“The best description I’ve heard of this process is, if we’re putting together a jigsaw puzzle…  when we give up our evidence, and they give their defence and then they ask for their subpoenas, they give up little bits of information that you put into the jigsaw puzzle, so it’s a continuous process of more and more information until you can get the photo of them doing the wrong thing that you go and put before the judges to claim, you know, there’s the story,” Brooks says.

One person who has taken the time to piece together the puzzle of the MDBP is independent public policy expert, Scott Hamilton. Co-author of the book, Sold Down the River with Stuart Kells, Hamilton was shocked at what they found once they started looking into the issues surrounding the plan.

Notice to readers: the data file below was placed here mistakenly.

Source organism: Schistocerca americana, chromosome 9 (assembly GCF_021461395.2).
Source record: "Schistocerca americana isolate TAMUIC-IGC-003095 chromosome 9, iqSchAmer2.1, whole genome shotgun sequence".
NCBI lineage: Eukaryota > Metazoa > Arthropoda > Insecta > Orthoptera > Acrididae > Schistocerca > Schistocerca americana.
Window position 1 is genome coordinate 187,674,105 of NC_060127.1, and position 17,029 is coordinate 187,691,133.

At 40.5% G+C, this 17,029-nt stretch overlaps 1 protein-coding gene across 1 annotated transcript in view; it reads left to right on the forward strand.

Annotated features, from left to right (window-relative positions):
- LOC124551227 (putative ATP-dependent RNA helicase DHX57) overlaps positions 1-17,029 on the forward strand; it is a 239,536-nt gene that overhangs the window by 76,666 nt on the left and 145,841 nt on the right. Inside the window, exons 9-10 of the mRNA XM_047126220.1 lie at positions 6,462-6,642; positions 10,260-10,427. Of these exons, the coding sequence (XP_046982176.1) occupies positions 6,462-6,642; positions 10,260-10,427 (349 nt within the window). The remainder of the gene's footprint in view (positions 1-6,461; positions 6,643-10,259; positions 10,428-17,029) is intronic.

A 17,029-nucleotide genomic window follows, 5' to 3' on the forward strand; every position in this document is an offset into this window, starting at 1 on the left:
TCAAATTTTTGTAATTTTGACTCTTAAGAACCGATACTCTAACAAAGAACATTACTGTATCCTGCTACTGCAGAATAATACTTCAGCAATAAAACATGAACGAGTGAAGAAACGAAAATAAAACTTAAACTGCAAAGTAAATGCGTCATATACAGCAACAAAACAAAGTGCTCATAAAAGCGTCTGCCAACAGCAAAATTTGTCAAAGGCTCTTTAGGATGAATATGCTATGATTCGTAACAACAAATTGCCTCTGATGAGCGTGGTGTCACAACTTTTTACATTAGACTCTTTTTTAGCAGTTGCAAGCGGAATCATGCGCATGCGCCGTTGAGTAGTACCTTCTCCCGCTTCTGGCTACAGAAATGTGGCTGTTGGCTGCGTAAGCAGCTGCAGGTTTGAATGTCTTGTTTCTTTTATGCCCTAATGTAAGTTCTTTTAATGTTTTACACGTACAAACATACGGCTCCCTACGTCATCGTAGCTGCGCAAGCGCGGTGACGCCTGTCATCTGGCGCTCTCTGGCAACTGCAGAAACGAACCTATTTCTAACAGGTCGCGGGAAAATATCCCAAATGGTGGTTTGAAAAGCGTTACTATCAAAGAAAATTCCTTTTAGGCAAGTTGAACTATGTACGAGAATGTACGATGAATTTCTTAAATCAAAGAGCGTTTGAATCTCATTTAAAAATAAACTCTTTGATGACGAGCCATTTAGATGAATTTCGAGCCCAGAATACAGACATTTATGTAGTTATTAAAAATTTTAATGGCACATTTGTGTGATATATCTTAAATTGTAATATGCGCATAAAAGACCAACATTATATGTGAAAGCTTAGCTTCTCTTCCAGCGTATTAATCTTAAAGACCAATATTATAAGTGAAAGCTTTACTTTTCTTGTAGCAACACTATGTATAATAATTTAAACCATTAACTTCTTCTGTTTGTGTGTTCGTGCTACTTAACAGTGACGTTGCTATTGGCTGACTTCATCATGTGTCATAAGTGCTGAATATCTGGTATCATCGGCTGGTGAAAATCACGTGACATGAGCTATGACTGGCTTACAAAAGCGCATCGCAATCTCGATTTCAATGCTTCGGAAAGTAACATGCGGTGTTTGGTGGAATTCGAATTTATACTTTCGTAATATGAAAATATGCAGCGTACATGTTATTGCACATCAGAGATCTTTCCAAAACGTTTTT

“The thing that we sort of found on this journey as [we] talked to irrigators, farmers, traditional owners, water traders and brokers, and politicians and the rest of it, was that no one has actually put all these pieces of the puzzle together to work out what was really going on.”

One of Hamilton’s biggest concerns is with water trading and the market. 

“This was even back 50 years ago or further, that if one farmer had bit of extra water and another farmer had bit less water then they could provide a trade… farmers back in the old days, they used to sort of trade a bit of water for a slab of beer, which was the very first beginnings of water trade,” he tells upstart.

“Over the years, particularly with the idea of privatisation and financialisation of various commodities, the water market became more and more a case of ‘let it rip’, and essentially we unbundled the water market from land so you could trade your water without trading your land … we brought the banks in, in particular, and the hedge funds from overseas, and that’s when things particularly started to go off the rails.”